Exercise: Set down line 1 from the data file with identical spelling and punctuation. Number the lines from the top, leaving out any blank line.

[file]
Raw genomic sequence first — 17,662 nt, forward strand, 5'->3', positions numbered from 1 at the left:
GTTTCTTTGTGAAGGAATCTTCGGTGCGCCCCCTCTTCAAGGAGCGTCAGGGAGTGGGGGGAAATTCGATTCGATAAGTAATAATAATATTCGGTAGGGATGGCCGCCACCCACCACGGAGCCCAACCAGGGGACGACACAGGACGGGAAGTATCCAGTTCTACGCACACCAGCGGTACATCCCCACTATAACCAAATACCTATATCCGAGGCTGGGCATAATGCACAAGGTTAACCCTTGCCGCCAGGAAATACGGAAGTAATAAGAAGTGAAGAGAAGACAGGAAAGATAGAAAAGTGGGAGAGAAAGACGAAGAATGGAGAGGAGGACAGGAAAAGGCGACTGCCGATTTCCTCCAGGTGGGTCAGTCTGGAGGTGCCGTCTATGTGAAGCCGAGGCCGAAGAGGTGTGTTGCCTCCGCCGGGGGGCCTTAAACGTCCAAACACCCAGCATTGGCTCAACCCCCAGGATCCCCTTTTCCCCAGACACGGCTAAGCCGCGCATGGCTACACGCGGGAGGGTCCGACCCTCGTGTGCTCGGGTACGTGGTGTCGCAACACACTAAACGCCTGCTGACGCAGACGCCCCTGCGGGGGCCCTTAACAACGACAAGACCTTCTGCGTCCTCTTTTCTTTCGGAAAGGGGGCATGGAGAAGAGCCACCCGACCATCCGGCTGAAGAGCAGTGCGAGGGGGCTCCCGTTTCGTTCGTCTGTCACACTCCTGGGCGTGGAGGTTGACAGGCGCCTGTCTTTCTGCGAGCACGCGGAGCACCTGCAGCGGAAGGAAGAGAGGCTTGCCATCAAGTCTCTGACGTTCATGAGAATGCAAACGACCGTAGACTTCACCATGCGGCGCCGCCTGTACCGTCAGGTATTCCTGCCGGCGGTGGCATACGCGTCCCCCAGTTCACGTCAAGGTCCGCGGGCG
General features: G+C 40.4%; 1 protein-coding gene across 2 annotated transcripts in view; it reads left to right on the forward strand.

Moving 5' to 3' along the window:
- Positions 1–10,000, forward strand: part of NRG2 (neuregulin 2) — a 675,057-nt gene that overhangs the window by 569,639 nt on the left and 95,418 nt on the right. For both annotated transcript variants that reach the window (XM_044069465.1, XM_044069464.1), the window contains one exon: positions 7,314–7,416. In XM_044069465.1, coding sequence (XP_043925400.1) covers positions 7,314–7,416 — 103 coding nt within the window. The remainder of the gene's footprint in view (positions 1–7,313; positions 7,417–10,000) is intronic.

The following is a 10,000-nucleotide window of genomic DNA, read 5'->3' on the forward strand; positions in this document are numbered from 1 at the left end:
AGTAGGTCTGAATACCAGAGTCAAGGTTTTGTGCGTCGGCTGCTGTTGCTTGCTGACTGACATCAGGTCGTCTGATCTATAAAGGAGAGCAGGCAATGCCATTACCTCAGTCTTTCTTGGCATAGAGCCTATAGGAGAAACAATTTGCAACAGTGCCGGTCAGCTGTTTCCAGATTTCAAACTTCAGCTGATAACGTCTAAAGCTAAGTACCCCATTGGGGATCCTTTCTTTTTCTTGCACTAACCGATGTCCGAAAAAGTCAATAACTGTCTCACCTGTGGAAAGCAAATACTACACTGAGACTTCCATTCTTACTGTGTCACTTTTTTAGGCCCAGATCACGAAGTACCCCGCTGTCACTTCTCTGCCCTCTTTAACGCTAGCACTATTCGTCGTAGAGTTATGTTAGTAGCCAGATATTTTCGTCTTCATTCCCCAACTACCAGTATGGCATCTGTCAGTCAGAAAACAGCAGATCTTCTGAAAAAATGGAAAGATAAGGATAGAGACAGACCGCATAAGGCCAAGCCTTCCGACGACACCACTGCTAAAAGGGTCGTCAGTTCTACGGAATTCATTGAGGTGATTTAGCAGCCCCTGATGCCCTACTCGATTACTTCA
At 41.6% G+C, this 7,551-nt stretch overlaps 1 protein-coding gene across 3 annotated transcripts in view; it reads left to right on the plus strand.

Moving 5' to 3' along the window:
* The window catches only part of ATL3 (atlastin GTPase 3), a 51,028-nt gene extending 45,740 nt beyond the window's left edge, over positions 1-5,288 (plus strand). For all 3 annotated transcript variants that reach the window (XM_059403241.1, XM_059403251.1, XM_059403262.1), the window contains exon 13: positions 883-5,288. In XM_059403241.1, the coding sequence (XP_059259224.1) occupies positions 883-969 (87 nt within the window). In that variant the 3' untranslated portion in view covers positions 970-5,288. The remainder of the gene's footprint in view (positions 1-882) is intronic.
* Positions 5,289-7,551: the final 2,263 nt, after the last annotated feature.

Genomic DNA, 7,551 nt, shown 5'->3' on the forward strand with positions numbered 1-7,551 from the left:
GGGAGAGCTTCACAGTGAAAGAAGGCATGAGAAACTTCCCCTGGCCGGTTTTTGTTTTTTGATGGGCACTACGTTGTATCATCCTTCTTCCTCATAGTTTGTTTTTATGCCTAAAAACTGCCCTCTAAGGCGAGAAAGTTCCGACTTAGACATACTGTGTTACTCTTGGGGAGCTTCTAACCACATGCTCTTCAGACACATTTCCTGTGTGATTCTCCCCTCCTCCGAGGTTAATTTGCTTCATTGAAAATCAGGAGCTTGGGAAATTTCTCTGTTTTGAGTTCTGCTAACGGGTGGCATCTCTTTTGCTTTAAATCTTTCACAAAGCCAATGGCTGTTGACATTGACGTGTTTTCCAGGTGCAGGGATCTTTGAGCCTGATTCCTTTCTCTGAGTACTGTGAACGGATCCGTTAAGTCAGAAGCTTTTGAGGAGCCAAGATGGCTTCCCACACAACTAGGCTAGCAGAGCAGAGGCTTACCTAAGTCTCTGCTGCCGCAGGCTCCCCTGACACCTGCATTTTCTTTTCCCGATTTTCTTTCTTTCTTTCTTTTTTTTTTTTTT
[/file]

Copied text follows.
Raw genomic sequence first — 17,662 nt, forward strand, 5'->3', positions numbered from 1 at the left: